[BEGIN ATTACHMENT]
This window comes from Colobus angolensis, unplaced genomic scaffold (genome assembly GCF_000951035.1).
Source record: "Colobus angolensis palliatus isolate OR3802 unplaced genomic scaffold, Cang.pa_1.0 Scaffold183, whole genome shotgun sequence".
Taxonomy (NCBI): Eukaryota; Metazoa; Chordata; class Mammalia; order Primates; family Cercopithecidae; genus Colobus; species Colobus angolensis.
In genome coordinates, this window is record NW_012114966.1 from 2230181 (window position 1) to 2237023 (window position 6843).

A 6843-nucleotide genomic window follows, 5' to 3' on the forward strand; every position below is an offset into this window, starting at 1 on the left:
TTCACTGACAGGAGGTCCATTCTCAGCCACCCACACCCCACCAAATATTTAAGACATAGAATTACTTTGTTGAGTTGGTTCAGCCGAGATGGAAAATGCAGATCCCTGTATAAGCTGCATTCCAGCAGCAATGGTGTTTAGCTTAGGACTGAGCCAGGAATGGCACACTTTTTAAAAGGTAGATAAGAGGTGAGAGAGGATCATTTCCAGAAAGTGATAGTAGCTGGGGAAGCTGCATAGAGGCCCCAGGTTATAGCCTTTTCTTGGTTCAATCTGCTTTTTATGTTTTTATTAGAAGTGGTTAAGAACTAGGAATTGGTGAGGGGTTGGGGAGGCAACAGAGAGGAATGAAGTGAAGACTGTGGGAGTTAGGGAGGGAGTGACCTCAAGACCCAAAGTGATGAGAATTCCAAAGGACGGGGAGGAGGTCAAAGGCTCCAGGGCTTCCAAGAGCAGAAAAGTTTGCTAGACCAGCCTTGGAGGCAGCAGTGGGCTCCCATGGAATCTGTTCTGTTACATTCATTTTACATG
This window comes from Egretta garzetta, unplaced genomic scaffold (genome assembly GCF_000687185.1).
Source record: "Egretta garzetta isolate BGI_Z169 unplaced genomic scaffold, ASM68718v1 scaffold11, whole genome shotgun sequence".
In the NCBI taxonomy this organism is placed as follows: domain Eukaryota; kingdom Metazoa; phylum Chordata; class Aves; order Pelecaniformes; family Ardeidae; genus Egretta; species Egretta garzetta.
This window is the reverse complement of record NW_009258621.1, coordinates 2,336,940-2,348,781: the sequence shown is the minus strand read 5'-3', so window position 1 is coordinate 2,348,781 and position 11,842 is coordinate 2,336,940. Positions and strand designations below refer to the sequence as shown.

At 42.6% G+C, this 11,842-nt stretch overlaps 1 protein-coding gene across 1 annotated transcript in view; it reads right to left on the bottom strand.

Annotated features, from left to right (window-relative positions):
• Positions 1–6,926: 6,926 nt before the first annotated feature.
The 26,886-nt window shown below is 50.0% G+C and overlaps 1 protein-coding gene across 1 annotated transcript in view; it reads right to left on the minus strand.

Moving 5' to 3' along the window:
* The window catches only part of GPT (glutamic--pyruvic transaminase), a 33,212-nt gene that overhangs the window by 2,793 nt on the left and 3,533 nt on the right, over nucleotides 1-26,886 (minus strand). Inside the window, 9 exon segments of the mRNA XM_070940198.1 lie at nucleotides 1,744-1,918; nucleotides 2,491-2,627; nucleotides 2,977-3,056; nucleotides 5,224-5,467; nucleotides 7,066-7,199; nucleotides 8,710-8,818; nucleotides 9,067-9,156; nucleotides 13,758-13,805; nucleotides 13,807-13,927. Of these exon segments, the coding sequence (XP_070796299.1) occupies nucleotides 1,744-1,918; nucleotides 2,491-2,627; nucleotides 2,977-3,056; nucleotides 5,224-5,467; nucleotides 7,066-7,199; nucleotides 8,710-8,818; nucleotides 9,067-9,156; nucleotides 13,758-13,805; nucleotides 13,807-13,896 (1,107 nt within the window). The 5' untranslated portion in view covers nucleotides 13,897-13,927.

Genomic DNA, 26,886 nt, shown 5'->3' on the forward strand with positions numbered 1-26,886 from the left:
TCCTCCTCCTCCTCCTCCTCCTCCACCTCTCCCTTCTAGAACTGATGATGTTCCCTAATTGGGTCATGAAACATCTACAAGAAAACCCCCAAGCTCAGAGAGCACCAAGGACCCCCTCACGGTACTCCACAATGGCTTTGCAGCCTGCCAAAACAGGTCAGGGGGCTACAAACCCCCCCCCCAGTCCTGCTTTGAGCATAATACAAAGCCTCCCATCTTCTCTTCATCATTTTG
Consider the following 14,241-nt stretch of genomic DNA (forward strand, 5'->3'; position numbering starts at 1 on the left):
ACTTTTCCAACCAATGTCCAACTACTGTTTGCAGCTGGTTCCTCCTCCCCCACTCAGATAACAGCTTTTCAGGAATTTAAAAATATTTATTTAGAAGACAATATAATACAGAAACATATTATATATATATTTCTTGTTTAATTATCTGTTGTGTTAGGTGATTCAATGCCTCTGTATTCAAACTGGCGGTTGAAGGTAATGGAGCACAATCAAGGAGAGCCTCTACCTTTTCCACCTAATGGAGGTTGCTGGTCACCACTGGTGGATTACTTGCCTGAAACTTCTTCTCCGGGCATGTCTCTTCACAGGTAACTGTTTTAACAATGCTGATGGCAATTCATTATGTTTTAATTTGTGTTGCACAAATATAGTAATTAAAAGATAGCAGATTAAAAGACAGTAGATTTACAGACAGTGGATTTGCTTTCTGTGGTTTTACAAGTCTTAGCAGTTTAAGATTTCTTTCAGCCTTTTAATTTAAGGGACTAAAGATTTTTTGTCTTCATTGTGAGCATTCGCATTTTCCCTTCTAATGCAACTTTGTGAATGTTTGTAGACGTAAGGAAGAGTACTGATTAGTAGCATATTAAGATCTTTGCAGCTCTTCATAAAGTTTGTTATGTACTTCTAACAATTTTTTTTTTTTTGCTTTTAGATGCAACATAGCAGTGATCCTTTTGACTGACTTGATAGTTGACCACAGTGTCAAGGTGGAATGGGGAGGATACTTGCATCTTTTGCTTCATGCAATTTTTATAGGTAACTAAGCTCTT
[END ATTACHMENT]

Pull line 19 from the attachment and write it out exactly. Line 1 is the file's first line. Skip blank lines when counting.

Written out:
Consider the following 14,241-nt stretch of genomic DNA (forward strand, 5'->3'; position numbering starts at 1 on the left):